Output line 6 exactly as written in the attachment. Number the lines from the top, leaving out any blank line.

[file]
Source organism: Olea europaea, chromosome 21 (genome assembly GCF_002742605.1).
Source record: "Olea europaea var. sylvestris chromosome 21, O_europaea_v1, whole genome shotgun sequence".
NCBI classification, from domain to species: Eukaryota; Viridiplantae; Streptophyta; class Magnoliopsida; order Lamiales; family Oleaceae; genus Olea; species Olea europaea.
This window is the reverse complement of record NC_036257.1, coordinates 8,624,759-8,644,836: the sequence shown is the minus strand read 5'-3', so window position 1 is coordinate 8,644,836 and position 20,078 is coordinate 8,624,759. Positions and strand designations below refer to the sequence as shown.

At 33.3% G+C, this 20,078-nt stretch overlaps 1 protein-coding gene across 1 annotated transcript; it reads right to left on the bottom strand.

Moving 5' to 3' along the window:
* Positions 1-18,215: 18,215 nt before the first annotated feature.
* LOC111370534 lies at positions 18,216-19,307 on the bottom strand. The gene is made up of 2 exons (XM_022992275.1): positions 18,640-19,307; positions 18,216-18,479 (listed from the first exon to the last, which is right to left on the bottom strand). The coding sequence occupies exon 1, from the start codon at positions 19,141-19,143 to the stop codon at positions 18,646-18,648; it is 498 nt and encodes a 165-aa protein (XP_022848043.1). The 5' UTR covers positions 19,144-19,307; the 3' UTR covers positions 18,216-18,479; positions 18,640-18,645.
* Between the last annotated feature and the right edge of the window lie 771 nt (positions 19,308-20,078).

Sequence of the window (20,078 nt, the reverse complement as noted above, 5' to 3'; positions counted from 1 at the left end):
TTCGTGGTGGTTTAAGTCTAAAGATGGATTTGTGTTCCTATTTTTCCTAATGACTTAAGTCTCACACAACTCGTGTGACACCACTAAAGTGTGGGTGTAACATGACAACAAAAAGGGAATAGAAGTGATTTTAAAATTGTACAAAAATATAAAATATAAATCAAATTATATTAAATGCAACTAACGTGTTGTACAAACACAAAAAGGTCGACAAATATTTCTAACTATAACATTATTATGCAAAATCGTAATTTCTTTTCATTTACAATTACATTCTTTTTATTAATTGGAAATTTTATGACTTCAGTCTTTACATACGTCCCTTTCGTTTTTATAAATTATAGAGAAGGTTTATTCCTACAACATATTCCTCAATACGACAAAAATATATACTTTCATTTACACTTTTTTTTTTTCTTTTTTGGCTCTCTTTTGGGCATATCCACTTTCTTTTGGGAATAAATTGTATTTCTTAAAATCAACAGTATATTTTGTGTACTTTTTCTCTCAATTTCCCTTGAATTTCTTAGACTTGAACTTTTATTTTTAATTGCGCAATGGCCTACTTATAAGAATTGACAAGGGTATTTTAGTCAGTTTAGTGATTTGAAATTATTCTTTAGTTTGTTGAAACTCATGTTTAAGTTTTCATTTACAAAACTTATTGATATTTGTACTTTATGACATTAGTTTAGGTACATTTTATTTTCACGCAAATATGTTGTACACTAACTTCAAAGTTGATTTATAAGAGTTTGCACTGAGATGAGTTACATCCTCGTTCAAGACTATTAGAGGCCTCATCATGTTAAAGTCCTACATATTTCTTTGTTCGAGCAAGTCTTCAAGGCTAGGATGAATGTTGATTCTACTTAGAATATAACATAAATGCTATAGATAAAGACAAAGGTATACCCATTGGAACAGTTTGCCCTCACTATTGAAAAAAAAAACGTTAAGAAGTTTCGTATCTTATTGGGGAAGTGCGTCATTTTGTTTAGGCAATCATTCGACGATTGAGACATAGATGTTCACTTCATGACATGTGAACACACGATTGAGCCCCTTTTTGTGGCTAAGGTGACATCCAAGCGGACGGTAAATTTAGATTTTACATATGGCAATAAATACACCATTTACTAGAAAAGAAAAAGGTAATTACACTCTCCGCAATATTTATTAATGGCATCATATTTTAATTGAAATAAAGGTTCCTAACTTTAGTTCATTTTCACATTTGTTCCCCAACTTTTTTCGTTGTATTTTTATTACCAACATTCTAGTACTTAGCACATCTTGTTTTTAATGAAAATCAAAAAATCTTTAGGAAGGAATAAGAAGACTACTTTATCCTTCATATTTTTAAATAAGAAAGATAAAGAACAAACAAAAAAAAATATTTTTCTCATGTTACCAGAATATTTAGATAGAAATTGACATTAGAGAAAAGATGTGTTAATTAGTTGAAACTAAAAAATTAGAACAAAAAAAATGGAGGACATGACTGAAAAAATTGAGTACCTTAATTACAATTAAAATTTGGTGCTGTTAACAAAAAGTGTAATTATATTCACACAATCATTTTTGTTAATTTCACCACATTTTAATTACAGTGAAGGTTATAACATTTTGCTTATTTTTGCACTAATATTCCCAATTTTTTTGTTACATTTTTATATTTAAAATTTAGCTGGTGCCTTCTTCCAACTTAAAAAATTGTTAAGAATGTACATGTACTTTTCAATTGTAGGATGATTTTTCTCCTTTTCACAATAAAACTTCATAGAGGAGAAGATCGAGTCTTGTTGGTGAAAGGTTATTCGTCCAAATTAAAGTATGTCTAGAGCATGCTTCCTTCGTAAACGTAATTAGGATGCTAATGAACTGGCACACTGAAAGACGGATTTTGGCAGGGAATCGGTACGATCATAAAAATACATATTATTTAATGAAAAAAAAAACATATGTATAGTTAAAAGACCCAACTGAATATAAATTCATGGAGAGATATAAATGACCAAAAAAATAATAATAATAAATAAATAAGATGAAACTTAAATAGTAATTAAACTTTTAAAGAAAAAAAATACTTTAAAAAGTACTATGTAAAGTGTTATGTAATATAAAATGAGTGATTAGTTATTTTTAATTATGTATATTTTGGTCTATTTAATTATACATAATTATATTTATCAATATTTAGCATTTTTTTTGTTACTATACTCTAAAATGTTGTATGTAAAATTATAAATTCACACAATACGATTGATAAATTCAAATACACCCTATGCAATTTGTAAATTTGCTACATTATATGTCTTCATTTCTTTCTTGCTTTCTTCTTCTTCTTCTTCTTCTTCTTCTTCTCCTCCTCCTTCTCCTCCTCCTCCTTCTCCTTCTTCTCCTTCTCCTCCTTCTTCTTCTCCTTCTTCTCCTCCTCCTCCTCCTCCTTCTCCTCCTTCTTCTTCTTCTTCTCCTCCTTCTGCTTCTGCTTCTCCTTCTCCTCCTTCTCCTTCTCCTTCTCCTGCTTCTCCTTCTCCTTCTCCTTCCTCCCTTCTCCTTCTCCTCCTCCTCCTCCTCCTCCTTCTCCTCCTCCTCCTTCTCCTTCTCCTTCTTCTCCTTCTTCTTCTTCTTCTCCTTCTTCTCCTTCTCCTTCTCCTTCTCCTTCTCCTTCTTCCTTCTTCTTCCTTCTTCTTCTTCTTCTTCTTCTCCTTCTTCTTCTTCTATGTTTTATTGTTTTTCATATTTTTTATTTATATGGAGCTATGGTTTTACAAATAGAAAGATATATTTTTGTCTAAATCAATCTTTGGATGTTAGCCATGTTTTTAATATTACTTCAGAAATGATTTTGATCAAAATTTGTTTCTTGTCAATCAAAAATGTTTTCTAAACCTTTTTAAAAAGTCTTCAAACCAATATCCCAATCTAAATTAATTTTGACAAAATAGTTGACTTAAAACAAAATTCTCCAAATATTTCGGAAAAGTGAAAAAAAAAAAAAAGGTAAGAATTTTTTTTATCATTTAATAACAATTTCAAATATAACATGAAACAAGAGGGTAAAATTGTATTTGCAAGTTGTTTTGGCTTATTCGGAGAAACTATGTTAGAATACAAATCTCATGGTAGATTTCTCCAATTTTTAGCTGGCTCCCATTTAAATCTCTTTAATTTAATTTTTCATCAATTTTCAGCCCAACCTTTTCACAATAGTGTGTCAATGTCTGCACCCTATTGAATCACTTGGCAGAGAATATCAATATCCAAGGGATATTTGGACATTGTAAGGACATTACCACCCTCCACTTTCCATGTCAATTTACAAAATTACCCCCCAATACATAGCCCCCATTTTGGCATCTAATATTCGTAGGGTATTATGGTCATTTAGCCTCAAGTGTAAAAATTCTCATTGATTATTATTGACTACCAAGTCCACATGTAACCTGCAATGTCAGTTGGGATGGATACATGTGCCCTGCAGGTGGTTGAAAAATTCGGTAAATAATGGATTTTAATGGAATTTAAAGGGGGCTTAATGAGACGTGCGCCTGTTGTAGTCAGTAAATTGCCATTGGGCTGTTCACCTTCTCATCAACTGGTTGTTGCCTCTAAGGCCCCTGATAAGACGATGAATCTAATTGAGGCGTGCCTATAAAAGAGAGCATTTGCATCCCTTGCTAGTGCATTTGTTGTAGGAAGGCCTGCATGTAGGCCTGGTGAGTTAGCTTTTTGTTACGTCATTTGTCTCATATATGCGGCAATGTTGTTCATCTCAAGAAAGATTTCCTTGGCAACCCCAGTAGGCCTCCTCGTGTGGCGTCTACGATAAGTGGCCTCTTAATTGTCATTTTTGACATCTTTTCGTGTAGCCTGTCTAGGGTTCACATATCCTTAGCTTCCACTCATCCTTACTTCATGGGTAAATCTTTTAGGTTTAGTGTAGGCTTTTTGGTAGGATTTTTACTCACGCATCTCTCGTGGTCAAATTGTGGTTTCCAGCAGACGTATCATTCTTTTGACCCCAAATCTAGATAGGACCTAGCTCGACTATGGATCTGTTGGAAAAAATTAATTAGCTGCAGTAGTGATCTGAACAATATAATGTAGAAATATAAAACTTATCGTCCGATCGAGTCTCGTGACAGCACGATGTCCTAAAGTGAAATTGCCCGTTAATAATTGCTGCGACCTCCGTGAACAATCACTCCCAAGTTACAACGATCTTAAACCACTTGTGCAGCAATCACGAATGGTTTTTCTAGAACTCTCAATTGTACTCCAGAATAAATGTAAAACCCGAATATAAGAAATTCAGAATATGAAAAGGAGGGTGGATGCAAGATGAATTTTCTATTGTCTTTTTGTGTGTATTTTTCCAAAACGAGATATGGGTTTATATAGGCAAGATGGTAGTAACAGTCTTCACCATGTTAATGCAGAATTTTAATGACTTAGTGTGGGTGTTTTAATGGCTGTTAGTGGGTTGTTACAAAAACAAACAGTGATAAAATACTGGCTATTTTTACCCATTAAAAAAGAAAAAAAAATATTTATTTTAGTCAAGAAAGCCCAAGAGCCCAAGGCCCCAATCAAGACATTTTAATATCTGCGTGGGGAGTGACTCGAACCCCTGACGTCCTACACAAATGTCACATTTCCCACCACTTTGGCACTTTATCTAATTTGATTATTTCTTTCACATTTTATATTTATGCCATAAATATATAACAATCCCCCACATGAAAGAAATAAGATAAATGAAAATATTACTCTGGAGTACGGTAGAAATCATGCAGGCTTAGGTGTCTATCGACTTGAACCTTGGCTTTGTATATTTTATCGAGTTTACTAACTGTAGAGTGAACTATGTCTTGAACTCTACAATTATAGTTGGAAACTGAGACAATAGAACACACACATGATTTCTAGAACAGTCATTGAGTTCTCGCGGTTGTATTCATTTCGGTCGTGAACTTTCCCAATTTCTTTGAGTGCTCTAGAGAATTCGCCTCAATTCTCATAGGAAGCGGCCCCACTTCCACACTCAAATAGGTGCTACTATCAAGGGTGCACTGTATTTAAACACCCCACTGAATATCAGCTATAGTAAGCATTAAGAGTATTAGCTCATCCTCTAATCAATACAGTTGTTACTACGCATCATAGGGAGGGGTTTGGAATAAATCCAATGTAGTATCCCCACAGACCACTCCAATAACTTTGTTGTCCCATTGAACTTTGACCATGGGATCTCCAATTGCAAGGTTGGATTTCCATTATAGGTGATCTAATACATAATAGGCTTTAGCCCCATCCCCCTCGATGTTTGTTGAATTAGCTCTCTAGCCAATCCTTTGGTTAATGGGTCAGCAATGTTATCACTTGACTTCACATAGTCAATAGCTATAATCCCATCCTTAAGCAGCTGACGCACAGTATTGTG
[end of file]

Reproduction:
Moving 5' to 3' along the window: